• Many reasons were given to explain this increase. These include: an increased interest in science by the countries themselves; more training and networking opportunities provided by the World Federation of Science Journalists and local science journalists associations such as the Arab Science Journalists Association; and more international attention to science issues such as global warming.

Now let’s get down to the nitty gritty.

Why do things seem to be going so well for science journalists in the Arab world and Africa (during the session Valeria Roman from Argentina noted similar trends in Latin America) while they seem to be deteriorating for science journalists in the US and the UK?

The logical assumption is that the developing world is still catching up with the developed world in terms of science journalism. We’re witnessing a phase of our science journalism history that the rest of the world witnessed more than four decades ago. Our countries have finally realized the importance of science in their national development and stuff to report on is actually happening! And as this happens there are more training and networking opportunities for Arab and African science journalists and this is resulting in more importance given to the profession.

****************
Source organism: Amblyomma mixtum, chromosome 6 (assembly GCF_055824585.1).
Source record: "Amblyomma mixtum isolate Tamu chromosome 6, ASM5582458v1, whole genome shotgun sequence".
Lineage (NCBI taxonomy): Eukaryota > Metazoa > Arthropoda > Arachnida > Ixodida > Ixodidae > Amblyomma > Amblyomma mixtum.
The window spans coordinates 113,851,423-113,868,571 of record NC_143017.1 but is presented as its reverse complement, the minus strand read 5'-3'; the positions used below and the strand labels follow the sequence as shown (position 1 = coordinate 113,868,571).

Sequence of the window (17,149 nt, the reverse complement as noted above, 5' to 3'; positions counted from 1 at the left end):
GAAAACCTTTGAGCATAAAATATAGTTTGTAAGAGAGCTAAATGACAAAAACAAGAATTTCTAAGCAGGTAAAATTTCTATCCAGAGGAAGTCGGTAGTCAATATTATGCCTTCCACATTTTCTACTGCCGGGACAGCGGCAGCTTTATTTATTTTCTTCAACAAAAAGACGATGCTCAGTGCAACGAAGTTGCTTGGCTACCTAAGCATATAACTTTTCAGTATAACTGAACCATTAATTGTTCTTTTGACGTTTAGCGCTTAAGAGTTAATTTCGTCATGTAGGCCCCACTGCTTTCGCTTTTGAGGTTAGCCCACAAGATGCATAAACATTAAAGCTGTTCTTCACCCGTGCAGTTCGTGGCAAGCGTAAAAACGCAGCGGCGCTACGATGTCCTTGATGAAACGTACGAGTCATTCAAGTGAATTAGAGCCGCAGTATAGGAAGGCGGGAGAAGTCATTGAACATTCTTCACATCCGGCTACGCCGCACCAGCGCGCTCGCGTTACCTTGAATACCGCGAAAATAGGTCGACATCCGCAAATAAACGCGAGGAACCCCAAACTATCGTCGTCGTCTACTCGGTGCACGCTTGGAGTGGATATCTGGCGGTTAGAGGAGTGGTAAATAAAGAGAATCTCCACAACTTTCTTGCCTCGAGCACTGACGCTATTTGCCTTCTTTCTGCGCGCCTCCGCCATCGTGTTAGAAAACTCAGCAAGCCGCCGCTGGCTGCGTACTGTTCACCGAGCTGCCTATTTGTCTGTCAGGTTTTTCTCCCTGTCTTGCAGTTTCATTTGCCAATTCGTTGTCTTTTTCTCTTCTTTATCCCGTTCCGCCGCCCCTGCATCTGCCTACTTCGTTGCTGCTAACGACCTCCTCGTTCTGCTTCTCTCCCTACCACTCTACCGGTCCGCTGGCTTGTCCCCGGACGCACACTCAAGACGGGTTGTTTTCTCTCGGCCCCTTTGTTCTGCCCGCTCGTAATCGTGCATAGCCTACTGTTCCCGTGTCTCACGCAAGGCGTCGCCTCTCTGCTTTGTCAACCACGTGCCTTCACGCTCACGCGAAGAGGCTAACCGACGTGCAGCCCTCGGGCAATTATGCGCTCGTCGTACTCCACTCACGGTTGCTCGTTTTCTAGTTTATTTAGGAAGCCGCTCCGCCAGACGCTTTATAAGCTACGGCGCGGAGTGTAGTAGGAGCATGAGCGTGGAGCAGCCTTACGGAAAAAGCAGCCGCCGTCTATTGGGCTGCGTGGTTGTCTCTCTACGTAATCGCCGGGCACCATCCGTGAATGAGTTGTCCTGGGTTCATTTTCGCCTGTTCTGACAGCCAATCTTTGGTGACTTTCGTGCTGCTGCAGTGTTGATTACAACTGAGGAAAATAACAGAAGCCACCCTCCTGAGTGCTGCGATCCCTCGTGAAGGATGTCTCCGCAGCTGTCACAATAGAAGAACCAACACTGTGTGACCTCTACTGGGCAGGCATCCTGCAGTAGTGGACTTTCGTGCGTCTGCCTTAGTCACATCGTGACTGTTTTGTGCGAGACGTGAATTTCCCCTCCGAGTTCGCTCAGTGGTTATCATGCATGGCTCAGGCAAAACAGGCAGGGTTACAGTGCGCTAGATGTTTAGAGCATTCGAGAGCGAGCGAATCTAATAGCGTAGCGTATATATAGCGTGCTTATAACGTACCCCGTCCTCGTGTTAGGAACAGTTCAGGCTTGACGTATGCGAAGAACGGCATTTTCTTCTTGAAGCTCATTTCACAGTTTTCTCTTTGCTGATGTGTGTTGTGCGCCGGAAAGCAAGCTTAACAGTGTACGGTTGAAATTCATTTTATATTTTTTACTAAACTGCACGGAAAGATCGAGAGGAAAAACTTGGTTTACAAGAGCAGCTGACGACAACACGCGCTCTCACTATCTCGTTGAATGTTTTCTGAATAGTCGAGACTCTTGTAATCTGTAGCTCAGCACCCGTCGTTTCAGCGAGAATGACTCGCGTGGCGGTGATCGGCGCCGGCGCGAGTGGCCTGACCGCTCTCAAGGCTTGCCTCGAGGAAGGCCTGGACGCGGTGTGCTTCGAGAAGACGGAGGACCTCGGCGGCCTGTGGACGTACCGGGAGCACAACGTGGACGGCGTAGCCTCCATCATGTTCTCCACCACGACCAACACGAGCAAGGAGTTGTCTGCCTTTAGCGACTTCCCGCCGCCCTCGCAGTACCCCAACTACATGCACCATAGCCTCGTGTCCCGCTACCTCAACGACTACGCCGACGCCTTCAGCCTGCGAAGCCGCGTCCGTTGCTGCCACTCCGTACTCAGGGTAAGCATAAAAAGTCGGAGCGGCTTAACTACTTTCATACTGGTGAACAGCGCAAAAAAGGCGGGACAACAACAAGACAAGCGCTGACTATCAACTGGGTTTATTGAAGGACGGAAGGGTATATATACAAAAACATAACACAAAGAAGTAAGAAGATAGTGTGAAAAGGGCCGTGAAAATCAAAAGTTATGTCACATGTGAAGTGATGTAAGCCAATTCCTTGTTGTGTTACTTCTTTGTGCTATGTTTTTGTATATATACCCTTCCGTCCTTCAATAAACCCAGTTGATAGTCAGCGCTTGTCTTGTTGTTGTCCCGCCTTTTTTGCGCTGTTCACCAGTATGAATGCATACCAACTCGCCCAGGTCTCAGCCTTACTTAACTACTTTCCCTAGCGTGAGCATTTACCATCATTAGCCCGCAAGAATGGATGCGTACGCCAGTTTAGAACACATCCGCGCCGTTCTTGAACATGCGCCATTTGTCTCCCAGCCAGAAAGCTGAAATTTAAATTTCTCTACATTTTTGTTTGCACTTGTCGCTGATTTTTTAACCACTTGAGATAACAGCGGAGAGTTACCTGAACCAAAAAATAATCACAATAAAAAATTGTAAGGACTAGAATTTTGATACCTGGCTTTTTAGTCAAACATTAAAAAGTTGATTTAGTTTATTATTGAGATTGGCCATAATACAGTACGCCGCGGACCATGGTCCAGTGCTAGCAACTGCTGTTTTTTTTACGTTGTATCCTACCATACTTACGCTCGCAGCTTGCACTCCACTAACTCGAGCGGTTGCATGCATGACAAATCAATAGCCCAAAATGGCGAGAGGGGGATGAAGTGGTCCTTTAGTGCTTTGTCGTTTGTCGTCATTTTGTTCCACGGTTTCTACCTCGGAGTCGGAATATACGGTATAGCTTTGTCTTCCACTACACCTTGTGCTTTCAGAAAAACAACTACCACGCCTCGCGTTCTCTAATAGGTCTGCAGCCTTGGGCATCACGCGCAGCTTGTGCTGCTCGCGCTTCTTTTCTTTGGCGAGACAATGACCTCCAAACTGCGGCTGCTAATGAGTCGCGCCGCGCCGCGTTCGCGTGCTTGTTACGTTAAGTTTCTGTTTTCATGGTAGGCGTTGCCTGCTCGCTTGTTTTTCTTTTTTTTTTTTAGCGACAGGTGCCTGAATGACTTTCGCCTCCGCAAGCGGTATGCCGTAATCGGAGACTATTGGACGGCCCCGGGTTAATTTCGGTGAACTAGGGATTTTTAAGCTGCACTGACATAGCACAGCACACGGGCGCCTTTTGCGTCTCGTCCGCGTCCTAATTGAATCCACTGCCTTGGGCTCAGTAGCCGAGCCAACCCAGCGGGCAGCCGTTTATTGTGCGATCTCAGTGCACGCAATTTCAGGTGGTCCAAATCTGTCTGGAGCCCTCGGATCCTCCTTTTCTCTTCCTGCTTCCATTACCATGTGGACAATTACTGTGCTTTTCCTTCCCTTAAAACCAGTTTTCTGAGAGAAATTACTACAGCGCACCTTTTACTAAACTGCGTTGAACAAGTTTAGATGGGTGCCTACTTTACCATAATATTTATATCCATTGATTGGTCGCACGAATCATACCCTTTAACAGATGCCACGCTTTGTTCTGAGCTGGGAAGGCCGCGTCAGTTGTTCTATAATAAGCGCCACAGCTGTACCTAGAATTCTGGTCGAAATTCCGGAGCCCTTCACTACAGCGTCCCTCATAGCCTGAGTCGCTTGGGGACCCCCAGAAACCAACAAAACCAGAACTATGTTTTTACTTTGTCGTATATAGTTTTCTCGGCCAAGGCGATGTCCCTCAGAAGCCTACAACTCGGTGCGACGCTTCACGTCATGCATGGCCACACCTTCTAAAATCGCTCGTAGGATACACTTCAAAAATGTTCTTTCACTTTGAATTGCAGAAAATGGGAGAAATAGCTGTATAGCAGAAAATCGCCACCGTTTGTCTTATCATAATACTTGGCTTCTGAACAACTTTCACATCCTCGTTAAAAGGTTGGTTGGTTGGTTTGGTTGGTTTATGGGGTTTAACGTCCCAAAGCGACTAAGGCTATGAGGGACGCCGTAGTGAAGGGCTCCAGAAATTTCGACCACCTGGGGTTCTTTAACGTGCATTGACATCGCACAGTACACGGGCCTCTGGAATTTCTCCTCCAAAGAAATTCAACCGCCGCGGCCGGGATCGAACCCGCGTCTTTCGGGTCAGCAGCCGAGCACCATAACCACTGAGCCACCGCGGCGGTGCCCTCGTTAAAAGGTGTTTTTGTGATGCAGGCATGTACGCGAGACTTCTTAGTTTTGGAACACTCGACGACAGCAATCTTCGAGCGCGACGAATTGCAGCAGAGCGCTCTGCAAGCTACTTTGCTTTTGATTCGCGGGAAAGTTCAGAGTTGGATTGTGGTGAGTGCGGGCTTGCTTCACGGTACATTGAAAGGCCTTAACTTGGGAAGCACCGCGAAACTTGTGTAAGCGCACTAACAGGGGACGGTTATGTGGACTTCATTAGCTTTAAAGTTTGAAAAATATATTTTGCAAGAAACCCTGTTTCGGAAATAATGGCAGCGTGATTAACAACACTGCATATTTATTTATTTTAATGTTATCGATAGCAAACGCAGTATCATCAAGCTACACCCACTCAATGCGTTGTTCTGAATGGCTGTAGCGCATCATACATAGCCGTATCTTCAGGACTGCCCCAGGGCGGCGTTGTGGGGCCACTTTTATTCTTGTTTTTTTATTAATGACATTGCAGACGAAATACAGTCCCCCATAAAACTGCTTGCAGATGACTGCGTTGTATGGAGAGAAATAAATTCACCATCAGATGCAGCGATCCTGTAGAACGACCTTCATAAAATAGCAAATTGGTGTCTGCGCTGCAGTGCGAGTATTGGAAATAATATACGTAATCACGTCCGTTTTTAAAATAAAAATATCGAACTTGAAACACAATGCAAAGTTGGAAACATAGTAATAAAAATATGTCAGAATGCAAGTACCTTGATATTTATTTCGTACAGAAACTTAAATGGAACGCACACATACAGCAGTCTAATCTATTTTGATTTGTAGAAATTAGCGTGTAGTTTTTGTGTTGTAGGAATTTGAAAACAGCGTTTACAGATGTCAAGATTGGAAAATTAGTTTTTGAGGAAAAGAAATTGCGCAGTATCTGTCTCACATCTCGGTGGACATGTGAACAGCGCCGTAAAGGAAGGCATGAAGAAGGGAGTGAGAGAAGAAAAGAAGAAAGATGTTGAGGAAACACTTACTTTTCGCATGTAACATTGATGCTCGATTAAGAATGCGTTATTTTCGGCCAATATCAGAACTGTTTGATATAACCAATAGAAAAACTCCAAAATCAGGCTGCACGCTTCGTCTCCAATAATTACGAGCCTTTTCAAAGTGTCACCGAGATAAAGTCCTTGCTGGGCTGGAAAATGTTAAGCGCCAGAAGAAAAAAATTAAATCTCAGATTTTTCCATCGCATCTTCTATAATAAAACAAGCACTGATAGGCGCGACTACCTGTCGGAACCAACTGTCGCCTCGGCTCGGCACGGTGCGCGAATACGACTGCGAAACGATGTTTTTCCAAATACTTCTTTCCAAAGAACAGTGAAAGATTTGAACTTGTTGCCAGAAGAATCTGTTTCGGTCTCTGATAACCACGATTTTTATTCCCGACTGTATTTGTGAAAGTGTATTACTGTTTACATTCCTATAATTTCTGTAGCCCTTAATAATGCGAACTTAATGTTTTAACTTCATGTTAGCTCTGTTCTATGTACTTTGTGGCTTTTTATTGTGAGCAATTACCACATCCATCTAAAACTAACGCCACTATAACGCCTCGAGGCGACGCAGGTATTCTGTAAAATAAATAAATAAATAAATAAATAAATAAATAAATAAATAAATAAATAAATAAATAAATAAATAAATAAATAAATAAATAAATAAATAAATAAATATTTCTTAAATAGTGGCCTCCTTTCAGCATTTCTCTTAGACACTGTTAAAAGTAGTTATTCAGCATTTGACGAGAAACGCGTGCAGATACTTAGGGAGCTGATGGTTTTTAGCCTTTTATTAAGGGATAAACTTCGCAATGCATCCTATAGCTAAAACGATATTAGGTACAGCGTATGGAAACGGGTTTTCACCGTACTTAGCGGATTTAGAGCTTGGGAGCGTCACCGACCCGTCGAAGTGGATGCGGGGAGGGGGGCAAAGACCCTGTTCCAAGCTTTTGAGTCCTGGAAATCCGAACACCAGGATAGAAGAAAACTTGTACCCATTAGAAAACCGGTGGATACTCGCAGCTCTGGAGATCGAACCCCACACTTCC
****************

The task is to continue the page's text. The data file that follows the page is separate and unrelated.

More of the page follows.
But if this is the case, how do we prevent a future crisis from affecting our part of the world as well?

Well for one, let’s hope that we don’t have another economic crisis anytime soon and that we manage to get through this one unscathed.

But what concerns me is that the real problem lies in an increasing trend towards topic specialization in journalism and that this could actually be the death of us.

There is no doubt in my mind that audiences are interested in reading about science. I worked as a science editor for several years at and our website statistics attest to this fact (our science pages were better read than our political pages, believe it or not).

But as we journalists become better trained – sometimes with advanced degrees in science journalism – and thus better equipped to cover complex science issues and communicate them to the public, are we also stabbing ourselves in the back because we are at the same time becoming more expensive for our media organizations, which for the most part are pretty poor to begin with?